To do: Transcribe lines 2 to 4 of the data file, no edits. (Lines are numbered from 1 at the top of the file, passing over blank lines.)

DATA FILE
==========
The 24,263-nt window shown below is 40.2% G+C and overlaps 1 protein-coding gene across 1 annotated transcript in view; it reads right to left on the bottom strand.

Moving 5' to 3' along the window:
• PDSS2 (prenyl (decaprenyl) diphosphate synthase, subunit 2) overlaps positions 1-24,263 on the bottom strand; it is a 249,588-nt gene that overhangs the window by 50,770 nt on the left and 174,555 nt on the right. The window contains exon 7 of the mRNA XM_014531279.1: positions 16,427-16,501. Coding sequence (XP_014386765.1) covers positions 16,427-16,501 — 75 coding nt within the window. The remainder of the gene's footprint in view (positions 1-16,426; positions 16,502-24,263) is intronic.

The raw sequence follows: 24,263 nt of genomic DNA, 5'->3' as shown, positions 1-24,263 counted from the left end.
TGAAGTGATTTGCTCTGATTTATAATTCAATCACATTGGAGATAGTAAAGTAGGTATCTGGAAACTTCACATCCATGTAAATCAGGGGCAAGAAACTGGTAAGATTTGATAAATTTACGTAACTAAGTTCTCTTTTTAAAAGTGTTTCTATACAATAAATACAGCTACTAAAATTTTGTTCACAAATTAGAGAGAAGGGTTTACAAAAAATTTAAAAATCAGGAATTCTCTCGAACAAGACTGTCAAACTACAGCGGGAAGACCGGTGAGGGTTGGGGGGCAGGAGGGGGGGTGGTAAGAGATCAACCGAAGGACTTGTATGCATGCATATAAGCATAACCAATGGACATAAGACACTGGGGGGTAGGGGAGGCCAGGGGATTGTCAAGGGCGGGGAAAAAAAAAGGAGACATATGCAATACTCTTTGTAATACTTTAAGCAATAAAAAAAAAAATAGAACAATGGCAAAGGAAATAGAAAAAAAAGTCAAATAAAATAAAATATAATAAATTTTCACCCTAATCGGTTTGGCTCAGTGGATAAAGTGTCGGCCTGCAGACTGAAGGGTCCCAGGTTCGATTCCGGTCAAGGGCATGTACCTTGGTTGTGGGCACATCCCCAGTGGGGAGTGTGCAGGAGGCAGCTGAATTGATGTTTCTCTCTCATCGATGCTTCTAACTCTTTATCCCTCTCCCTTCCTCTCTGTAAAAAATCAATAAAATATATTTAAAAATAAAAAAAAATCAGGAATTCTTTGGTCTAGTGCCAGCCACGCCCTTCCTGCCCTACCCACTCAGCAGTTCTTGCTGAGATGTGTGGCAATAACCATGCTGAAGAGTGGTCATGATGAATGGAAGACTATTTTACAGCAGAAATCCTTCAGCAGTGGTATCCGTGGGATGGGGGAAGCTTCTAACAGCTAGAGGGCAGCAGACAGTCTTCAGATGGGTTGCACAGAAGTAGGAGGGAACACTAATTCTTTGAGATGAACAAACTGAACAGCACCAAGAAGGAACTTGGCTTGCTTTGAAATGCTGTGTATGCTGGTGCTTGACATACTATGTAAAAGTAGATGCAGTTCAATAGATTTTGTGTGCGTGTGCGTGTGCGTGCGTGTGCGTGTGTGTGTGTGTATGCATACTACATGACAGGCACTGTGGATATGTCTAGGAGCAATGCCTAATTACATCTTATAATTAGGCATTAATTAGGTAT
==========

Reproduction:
Moving 5' to 3' along the window:
• PDSS2 (prenyl (decaprenyl) diphosphate synthase, subunit 2) overlaps positions 1-24,263 on the bottom strand; it is a 249,588-nt gene that overhangs the window by 50,770 nt on the left and 174,555 nt on the right. The window contains exon 7 of the mRNA XM_014531279.1: positions 16,427-16,501. Coding sequence (XP_014386765.1) covers positions 16,427-16,501 — 75 coding nt within the window. The remainder of the gene's footprint in view (positions 1-16,426; positions 16,502-24,263) is intronic.

The raw sequence follows: 24,263 nt of genomic DNA, 5'->3' as shown, positions 1-24,263 counted from the left end.